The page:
The combination of nice-guy acquaintance offending, coupled with the “conspiracy of silence” by victims and “compliant victimization,” is why Paterno did not know that Sandusky was really a child molester. It is why the entire State College community did not know. One astute mother, however, saw a behavioral change in her son and recognized it as a possible sign of victimization and reported Sandusky in 1998. She might have initially bought into Sandusky’s grooming, giving him access to her child hoping the relationship would help her son have a better life. But the behavioral changes her son exhibited after spending an evening with Sandusky triggered her intuition and she fought for her son’s protection. She is a hero. Unfortunately, the system failed her, and her son. We all want to search for the culprit who caused the system to fail. In my professional opinion, the culprit is ignorance of “nice-guy”offending.
One psychologist, trained in the art of deciphering offender behavior, Alycia Chambers,evaluated the boy, saw and recognized all the red flags presented by Sandusky’s behavior, but her report apparently did not receive the attention it deserved. Centre County Children and Youth Services (CYS) referred the case to counselor John Seasock, 20 who, without reading Chamber’s report, evaluated the boy for one hour and then wrote a report concluding nothing improper took place.That is why no one at Penn State did anything to sanction Sandusky. The UniversityPolice Department, the Department of Public Welfare (DPW), and the District Attorney all closed their cases based in large part on Seasock’s report. For those who worked closely with Sandusky and knew about the 1998 incident, the closing of this investigation as unfounded was confirmation of Sandusky’s outstanding reputation and their belief that he was a devoted advocate for children.
Though a trained child sex crimes investigator should have known to keep a close watch on Sandusky from that point forward, civilians generally revert back to the thousands of positive interactions they have had with him and validate the belief in their own minds that they knew Sandusky couldn’t have been a “monster predator.” If he had been, they tell themselves, they would have known. They would have been able to tell the difference between that kind of evil person and the affable Sandusky they knew, whom they viewed as a dedicated husband and father, who fostered and adopted dozens of children, an altruist, who founded a children’s charity, and a professional, who worked for decades as assistant football coach of one of the most successful college teams in the country.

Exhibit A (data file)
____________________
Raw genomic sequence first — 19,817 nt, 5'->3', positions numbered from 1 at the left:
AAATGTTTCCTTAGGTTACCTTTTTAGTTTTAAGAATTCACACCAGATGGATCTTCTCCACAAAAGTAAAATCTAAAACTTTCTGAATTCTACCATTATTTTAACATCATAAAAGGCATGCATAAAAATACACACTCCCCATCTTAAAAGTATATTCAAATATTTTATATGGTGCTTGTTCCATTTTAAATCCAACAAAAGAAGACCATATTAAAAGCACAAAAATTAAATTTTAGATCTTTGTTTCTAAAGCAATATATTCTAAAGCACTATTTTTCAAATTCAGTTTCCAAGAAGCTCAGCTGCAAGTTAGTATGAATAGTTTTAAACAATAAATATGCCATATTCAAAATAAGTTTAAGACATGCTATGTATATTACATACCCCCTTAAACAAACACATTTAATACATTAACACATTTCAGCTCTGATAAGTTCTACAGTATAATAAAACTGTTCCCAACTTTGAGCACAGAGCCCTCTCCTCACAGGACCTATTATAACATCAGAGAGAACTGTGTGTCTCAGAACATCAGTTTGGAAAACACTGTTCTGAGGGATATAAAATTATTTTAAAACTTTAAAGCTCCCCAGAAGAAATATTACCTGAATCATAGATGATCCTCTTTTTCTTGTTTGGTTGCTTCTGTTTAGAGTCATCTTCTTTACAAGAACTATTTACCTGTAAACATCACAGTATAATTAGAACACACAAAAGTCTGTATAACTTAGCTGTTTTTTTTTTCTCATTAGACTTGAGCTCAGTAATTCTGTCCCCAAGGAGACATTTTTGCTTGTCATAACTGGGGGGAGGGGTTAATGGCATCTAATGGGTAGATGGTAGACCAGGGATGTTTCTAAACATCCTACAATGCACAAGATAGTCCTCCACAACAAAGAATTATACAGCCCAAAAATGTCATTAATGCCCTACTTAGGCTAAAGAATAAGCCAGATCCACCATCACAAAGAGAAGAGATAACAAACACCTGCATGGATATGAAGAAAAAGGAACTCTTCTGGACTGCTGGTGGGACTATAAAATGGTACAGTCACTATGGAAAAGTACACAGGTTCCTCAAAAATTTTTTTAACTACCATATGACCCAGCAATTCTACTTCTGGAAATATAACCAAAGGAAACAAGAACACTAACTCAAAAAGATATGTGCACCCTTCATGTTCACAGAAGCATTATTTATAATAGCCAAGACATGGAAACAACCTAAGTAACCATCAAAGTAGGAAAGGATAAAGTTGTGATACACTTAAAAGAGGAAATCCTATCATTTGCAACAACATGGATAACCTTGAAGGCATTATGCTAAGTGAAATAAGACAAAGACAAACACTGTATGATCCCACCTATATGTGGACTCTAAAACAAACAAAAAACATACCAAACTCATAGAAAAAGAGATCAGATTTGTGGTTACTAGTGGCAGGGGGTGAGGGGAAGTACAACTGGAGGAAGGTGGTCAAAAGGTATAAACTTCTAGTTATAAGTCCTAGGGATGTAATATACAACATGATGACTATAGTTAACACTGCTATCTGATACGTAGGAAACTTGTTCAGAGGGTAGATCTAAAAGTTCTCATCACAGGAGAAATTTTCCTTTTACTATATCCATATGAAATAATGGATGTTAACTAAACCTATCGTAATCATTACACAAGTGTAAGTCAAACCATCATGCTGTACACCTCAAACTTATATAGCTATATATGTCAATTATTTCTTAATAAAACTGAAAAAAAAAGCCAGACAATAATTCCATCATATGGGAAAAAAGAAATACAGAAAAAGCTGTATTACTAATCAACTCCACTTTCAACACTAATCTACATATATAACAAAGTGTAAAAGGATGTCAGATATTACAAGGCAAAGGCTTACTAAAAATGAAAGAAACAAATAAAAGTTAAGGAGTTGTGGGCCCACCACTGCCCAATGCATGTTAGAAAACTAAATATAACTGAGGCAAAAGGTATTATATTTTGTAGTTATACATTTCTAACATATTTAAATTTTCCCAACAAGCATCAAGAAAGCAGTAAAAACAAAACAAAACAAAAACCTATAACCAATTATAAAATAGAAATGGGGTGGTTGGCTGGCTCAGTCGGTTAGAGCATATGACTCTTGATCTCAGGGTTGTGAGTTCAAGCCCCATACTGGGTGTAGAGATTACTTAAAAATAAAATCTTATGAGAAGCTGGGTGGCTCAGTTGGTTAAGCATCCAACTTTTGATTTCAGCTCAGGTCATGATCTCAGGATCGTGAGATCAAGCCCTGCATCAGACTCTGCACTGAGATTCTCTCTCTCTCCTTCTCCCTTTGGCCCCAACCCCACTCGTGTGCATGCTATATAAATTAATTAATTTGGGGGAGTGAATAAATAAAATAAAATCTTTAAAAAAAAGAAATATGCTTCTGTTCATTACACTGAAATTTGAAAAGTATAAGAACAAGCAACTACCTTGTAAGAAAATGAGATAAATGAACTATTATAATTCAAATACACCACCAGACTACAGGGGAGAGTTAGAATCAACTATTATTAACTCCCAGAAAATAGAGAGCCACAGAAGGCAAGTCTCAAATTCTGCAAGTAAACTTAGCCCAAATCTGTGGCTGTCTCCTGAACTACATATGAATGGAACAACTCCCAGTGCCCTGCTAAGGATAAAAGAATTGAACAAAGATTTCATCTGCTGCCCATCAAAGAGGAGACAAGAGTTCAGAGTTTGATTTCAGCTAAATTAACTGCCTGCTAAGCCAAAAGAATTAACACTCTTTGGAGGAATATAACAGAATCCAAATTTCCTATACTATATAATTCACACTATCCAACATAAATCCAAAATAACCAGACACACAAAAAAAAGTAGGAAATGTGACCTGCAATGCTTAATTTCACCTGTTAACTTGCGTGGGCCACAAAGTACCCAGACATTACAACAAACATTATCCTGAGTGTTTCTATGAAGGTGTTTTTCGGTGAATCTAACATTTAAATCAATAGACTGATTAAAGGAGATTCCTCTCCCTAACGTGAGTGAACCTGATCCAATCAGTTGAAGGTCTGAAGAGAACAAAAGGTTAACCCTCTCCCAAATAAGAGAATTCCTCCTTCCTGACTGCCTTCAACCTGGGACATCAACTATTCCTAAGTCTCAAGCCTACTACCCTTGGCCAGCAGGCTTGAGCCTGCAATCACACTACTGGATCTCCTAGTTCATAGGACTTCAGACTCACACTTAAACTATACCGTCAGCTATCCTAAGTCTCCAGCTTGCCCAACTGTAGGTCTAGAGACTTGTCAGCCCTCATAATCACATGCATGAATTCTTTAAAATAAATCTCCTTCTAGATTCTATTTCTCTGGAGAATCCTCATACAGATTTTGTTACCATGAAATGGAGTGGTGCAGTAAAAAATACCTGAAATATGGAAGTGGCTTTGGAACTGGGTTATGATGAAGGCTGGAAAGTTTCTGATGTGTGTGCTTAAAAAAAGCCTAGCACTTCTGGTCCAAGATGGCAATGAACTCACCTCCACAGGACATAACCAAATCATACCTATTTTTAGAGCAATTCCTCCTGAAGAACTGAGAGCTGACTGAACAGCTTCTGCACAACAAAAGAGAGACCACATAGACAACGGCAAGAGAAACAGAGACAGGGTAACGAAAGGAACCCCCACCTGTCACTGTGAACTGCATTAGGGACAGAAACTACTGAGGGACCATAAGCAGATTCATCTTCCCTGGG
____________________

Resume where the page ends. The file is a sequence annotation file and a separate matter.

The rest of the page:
Because of the private and one-on-one nature of the vast majority of child sex crimes, adult offenders know that in most circumstances, if the child makes an allegation against them, they have a higher likelihood of being believed than a troubled youth. And, as the inaction by McQueary and the janitor exhibit, even if adults witness this behavior, they are reticent to get involved or make a detailed report because it is just too difficult to comprehend or believe or talk about what they witnessed. As I will develop in much greater detail below, these complicated dynamics, which so few people understand (and most find completely counter-intuitive) explain why McQueary behaved as he did. They explain why he did not rescue the boy in 2001, and instead, left the scene as quickly as possible. They explain why McQueary had such difficulty recounting what he saw to his father and Dr. Dranov, and even more difficulty speaking about it to Paterno. McQueary likely was relieved when Curley and Schultz did not ask him detailed questions about what he had witnessed. At the time, he was not certain of what he saw because it was so abjectly counter to what he knew about Sandusky and how he expected a child victim to behave. They also explain why McQueary gave Paterno such a watered down and, ultimately, unhelpful version of events.